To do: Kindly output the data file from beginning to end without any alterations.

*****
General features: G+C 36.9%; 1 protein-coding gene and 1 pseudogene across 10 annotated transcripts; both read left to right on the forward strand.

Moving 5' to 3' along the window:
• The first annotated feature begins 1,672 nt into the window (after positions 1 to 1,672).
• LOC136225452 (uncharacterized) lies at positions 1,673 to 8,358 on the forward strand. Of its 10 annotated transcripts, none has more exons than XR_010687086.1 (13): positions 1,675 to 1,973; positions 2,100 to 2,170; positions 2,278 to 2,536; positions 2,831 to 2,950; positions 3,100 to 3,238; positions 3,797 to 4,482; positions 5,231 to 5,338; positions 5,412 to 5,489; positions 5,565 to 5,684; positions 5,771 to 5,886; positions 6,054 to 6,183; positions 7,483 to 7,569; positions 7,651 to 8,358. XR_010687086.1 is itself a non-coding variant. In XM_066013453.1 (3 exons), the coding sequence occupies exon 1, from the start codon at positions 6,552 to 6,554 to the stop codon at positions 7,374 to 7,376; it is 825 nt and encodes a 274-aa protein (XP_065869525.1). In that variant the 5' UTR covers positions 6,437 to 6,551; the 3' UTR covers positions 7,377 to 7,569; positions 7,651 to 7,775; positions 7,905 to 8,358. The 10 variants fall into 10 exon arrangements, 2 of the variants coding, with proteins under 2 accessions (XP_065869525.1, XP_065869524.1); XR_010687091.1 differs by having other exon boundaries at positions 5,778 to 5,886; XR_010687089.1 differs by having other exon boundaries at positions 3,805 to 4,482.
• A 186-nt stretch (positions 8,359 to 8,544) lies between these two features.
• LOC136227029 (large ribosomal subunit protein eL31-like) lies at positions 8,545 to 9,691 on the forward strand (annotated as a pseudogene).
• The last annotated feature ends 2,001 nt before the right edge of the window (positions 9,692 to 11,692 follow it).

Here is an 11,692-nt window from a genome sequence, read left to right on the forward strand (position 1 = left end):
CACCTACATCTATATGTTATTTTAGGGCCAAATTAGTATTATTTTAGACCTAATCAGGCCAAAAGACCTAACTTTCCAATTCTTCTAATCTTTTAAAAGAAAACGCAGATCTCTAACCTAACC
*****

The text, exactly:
General features: G+C 36.9%; 1 protein-coding gene and 1 pseudogene across 10 annotated transcripts; both read left to right on the forward strand.

Moving 5' to 3' along the window:
• The first annotated feature begins 1,672 nt into the window (after positions 1 to 1,672).
• LOC136225452 (uncharacterized) lies at positions 1,673 to 8,358 on the forward strand. Of its 10 annotated transcripts, none has more exons than XR_010687086.1 (13): positions 1,675 to 1,973; positions 2,100 to 2,170; positions 2,278 to 2,536; positions 2,831 to 2,950; positions 3,100 to 3,238; positions 3,797 to 4,482; positions 5,231 to 5,338; positions 5,412 to 5,489; positions 5,565 to 5,684; positions 5,771 to 5,886; positions 6,054 to 6,183; positions 7,483 to 7,569; positions 7,651 to 8,358. XR_010687086.1 is itself a non-coding variant. In XM_066013453.1 (3 exons), the coding sequence occupies exon 1, from the start codon at positions 6,552 to 6,554 to the stop codon at positions 7,374 to 7,376; it is 825 nt and encodes a 274-aa protein (XP_065869525.1). In that variant the 5' UTR covers positions 6,437 to 6,551; the 3' UTR covers positions 7,377 to 7,569; positions 7,651 to 7,775; positions 7,905 to 8,358. The 10 variants fall into 10 exon arrangements, 2 of the variants coding, with proteins under 2 accessions (XP_065869525.1, XP_065869524.1); XR_010687091.1 differs by having other exon boundaries at positions 5,778 to 5,886; XR_010687089.1 differs by having other exon boundaries at positions 3,805 to 4,482.
• A 186-nt stretch (positions 8,359 to 8,544) lies between these two features.
• LOC136227029 (large ribosomal subunit protein eL31-like) lies at positions 8,545 to 9,691 on the forward strand (annotated as a pseudogene).
• The last annotated feature ends 2,001 nt before the right edge of the window (positions 9,692 to 11,692 follow it).

Here is an 11,692-nt window from a genome sequence, read left to right on the forward strand (position 1 = left end):
CACCTACATCTATATGTTATTTTAGGGCCAAATTAGTATTATTTTAGACCTAATCAGGCCAAAAGACCTAACTTTCCAATTCTTCTAATCTTTTAAAAGAAAACGCAGATCTCTAACCTAACC